I use the word external intentionally because from the first moment I saw Grace I was internally branded. It wasn’t on my bicep or back but in my heart. Being the geek I am, I envision it went something like this clip from the TV show “Supernatural”

Some bizarre whatever-happens-to-a-caterpillar-inside-its-cocoon experience changed who I am as a person on a very base level. My “coronary ink” doesn’t stay stationary but flows through my veins with every beat of my heart.  I’ve got more than just skin in this game.

That’s about as permanent as it gets.

T.


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Gold Medal Dad: Substance Over Style from David Wise

By | Daddy, Daughter, Fathers and Daughters, Memories, Parenting, Relationships, Toddlers | No Comments

 

The unveiled Sochi 2014 Olympic Gold Medal is displayed during an IOC executive board meeting at the SportAccord International Convention in St. Petersburg, on May 30, 2013. The Sochi 2014 Winter Olympics organisers unveiled today the medals for the 2014 Winter Olympic Games. AFP PHOTO / KIRILL KUDRYAVTSEV        (Photo credit should read KIRILL KUDRYAVTSEV/AFP/Getty Images)

KIRILL KUDRYAVTSEV/AFP/Getty Images

I was watching the halfpipe freeskiing competition the other night on the Olympics and caught a Daddy/Daughter moment that touched my heart.

After one of his runs down the pipe, skier David Wise kissed his 2-year old daughter Nayeli on the cheek.

Only she wasn’t there.

Wise’s wife was at the bottom of the hill with a giant blown up picture of his daughter on a stick. He kissed the picture on the cheek. It was adorable.

Wise, a 23-year old from Reno, ended up winning the gold medal in the first halfpipe skiing contest in Olympic history.

I thought to myself ‘There’s a very marketable kid. He’s handsome, well-spoken, and humble.’ I didn’t know much about him other than the fact that he was going to be on the Today Show the next morning. I figured he’d have sponsors lined up for endorsement deals with his easy-on-the-eyes looks and demeanor.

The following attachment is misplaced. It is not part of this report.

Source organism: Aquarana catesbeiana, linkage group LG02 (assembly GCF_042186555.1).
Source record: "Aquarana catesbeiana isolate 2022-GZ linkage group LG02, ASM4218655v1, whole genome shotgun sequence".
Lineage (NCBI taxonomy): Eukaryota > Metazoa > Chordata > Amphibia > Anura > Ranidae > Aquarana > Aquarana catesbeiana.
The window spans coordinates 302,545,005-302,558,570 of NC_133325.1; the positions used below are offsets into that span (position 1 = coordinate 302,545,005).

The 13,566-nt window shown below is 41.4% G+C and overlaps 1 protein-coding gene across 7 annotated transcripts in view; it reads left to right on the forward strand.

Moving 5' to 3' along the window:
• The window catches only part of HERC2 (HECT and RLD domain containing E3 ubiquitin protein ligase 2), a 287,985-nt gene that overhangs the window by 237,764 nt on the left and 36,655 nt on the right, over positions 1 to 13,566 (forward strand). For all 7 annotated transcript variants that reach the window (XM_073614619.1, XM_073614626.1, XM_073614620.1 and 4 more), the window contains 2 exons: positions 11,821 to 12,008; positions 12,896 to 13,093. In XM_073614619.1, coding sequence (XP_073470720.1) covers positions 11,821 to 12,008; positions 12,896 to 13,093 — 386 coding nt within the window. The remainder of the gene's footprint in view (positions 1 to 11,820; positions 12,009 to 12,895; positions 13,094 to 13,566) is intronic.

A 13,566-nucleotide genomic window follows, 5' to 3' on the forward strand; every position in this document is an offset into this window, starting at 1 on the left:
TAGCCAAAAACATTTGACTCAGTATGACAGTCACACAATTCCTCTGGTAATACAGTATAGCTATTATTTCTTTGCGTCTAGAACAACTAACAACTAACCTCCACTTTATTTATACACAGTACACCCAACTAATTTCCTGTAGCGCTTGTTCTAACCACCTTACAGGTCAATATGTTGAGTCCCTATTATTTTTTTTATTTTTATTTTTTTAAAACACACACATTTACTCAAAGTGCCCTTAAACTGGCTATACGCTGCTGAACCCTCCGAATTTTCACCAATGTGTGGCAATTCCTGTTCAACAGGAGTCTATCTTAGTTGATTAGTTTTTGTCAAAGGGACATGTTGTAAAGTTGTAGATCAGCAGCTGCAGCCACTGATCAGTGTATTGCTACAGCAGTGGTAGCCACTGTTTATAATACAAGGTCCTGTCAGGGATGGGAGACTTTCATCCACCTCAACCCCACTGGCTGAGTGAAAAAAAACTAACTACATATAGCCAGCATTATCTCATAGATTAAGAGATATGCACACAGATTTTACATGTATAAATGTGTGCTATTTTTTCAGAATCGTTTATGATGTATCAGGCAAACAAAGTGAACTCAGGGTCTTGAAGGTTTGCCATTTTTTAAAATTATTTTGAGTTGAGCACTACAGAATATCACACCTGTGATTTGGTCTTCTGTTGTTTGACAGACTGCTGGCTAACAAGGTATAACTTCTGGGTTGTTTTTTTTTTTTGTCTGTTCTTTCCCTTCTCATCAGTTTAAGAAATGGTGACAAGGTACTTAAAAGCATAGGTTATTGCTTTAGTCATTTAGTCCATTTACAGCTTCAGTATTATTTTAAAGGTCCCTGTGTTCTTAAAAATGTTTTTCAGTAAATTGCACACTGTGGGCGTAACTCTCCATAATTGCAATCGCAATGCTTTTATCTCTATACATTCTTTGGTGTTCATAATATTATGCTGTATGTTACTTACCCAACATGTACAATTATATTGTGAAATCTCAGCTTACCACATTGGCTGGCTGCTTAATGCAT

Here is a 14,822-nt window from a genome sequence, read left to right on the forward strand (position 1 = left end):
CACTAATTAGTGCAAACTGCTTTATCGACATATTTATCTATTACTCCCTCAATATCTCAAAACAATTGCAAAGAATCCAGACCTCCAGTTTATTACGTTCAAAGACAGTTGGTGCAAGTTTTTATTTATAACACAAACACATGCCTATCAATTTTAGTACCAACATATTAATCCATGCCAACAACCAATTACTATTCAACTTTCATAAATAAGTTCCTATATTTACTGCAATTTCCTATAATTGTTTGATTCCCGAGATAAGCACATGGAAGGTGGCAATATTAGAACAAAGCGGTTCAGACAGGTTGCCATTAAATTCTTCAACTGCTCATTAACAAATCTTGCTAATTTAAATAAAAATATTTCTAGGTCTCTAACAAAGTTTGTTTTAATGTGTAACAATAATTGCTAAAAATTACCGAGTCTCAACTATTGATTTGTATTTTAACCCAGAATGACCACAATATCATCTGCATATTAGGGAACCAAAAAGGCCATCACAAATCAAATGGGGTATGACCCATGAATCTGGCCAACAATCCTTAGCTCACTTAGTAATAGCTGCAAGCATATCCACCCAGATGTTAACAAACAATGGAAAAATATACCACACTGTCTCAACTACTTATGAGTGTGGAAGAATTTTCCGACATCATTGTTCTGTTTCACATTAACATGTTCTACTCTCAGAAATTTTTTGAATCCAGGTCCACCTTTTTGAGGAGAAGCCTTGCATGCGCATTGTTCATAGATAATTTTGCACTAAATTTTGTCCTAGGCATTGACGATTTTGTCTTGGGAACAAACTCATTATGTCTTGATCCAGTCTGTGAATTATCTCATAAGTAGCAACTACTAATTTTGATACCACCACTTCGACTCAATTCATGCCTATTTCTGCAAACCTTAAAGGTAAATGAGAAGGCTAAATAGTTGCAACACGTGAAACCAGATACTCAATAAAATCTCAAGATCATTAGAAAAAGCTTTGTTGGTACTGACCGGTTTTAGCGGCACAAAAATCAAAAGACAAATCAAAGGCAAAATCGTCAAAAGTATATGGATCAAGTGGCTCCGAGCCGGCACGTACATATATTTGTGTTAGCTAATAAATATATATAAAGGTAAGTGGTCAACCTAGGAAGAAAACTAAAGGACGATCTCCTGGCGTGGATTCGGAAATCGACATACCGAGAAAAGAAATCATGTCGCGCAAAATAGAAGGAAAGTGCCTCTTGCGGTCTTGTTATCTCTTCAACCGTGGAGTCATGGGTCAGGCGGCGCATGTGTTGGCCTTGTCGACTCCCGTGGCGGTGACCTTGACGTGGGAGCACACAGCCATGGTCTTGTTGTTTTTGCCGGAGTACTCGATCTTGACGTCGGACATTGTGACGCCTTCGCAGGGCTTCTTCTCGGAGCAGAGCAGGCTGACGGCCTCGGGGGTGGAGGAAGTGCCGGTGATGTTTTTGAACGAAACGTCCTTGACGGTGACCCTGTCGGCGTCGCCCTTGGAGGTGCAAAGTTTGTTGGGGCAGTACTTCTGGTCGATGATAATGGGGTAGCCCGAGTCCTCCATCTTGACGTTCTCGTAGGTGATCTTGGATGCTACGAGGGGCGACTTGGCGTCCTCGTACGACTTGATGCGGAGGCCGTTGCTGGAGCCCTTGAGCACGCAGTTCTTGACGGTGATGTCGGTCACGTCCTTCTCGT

But from what I’m reading. That isn’t the case.

Jeff Passan wrote an article for Yahoo! Sports that said…

“David Wise…does not exactly appeal to the same sort of crowd as Shaun White or Danny Davis or pretty much any snowboarder. There is something backward about this…that by all accounts a good guy who loves his wife and kid and Christianity and actually spends time in the gym and isn’t really down with late-night partying is the freak.”

“Wise’s case might be the oddest of all: he could appeal to a massive swath of people. That swath happens to be the very last group of people freeskiing wants to capture.”

READ the whole article here. It’s insightful.

It also poses a question for those Dads out there who aren’t ever going to stand on a dais with a gold medal while the National Anthem gets played…

“Who are you performing for?”

As far as I can tell, Wise accepts his God-given ability and puts his best effort forward for no other reason other than its what he feels he is supposed to do. By skier and snowboard standards, he lives an “abnormal” life. But its right for him because he is “performing” for those that matter: his family, his God.

Who are you performing for? When you spend time with your daughter, when you buy her a gift, or when you take a picture of her to share… where is your heart?

Daddy Daughter Time was created to encourage and enable fathers to spend more time with their daughters. I started it because I want other fathers to realize the importance their relationship has and will have on the lives of their girls.

But the time I spend with Grace isn’t for show. I do the things I do with her because I feel I should use my God-given ability and put my best effort forward for no other reason other than that I feel it is what I am supposed to do as a Dad.

If DDT didn’t exist, we would still be doing the exact same thing.

But I also believe that you spending time together with your daughter is one of the most important investments you can make and I hope the events, pictures, blogs, and more that I and the other DDT Dads share on this site and through social media inspire you to make that time happen. If just one Dad “gets it”, I’ll be happy. But I’m hoping for many more.

The time I put in now with her may garner rewards I’ll never see and that’s okay. Nobody needs to hang a medal on me to know if I’m doing it right. Grace’s arms around my neck as she says “I love you Daddy” in my ear is all the glory I’ll ever need.

T.